Wednesday, November 15, 2006

The Memory Keeper's Daughter by Kim Edwards

I think it must be me. I can't think of the last book that I connected with on an emotional level.

I found this book to be emotionally distant, dispassionate.

Not mesmerizing and definitely not "Absolutely mesmerizing" as Sue Monk Kidd states on the cover quote. I did read it quickly but partially because I started it while traveling so had nothing better to do. I found it slow to start.

About half way through, I did find myself, at bedtime, reading it for longer than I anticipated, but I have to chalk that up to a desire to find out how the secret is resolved, an idle curiosity, not an emotional engagement.

I didn't care; I was curious.

The concept of how deeply a secret can affect and ruin a family played out in a fairly believable way, given the background of the players but there was at least one plot twist involving an unwed mother which came out of left field, hung around for a while and then disappeared as suddenly as it appeared.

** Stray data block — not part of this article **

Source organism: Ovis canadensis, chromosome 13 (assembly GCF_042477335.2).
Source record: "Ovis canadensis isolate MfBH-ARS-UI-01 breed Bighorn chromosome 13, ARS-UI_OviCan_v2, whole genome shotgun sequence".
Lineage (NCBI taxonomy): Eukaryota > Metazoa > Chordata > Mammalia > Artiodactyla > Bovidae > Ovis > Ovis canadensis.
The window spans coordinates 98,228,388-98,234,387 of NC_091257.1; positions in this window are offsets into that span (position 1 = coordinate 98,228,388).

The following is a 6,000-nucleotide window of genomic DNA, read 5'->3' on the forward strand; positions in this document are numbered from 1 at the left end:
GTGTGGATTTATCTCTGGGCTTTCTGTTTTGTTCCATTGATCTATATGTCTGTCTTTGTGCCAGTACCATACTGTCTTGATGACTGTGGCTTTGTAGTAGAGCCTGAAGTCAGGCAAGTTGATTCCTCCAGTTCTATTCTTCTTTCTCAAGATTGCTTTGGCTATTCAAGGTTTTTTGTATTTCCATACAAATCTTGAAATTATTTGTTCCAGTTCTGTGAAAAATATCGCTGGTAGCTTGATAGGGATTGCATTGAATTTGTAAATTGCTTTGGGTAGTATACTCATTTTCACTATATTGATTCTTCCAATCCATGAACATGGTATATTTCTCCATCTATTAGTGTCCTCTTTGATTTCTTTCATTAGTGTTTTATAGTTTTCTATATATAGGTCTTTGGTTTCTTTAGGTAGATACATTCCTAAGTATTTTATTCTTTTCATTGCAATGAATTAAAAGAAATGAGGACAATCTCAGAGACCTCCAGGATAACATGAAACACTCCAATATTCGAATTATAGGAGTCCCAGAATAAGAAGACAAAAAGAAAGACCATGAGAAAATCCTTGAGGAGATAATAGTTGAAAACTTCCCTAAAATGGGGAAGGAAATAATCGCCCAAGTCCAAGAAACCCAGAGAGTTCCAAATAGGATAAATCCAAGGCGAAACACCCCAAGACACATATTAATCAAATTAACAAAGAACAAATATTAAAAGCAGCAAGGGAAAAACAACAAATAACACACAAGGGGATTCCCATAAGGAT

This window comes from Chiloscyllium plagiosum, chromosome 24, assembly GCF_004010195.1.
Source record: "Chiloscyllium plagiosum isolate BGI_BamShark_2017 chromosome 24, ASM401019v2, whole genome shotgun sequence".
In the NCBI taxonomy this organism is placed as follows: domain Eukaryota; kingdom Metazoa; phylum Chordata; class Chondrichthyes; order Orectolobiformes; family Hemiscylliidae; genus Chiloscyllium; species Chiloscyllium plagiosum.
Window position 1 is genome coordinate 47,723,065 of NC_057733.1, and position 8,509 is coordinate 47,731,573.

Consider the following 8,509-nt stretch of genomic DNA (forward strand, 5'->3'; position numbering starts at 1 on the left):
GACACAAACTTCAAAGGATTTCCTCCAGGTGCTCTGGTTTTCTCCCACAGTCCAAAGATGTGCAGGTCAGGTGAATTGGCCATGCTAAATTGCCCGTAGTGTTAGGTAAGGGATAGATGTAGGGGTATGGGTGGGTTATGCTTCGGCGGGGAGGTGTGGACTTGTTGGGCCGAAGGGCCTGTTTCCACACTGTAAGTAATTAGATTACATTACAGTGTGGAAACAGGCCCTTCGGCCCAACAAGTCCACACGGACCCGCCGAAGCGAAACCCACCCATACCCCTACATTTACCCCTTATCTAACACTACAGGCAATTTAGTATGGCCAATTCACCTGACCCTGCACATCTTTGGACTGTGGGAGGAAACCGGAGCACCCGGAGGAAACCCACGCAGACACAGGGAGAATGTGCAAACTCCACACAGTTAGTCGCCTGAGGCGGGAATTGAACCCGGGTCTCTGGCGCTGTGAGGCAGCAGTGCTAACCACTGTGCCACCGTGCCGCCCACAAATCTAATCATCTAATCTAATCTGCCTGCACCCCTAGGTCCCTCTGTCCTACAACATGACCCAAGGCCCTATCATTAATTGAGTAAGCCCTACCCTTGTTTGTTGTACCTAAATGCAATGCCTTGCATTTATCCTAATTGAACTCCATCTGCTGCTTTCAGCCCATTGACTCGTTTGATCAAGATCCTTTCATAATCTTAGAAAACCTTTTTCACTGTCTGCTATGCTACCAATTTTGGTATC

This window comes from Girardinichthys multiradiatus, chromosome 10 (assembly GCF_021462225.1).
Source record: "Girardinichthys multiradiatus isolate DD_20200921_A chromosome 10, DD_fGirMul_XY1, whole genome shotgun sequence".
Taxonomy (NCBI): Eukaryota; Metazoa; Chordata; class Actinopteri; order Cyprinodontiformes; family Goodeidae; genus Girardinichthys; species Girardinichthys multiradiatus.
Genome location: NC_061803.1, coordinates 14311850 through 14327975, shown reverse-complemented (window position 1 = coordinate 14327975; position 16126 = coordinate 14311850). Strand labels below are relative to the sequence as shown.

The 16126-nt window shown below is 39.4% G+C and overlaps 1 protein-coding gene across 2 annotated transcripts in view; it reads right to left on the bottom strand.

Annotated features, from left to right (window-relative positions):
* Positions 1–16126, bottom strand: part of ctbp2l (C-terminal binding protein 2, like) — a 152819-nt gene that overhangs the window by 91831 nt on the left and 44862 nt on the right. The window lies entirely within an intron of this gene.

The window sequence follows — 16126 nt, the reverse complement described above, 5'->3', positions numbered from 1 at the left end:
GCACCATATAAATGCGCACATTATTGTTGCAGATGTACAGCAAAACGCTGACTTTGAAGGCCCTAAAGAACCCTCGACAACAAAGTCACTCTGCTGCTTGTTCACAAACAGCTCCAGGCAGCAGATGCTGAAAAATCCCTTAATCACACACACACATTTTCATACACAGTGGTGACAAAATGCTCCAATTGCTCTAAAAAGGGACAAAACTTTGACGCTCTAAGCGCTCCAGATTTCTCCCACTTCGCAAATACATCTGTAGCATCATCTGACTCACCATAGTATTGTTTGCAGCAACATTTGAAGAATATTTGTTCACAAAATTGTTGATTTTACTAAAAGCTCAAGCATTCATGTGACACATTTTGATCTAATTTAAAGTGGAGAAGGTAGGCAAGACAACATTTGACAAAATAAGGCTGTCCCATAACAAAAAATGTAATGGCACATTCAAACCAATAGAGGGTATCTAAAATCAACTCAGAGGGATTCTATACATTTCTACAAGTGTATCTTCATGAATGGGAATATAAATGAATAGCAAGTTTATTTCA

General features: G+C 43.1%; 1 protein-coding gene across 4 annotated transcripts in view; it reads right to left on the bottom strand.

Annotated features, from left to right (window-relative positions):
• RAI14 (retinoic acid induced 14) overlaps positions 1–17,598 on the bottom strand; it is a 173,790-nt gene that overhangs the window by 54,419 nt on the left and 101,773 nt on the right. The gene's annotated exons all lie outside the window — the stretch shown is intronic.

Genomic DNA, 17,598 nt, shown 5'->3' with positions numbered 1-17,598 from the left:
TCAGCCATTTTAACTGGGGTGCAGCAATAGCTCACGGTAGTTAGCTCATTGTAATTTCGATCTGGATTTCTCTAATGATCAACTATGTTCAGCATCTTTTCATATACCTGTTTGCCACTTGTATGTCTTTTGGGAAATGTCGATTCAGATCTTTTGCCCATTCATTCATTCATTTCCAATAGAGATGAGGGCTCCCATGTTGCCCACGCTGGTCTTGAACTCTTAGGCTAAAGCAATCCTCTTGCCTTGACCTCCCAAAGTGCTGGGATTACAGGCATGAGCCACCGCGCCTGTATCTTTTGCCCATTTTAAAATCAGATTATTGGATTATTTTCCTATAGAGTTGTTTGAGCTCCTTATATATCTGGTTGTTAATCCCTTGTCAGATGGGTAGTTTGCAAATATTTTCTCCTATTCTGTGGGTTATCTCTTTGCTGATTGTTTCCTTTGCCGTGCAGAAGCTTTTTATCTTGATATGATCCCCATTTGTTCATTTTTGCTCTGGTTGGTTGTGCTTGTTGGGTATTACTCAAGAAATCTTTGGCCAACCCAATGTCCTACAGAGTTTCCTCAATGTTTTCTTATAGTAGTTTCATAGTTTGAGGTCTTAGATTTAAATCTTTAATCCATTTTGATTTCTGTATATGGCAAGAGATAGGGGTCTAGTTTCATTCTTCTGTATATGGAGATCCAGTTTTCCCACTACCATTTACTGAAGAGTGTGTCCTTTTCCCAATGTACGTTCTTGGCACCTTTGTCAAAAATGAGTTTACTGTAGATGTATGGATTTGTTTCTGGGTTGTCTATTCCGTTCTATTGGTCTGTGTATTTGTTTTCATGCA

David's resolution was confusing to me. It was very sudden and had me flipping pages back and forth to see if I had missed anything.

I didn't like any of the main characters although I guess I identified most closely with Caroline. She was pragmatic and able to channel events so as to not allow them to destroy her.

My reaction to this book does have me questioning a reviewer's ability to separate his/her emotional state from that which s/he is reviewing. Ultimately, a review is a sort of a window into the reviewer's state of mind as much as it is about the work being reviewed.

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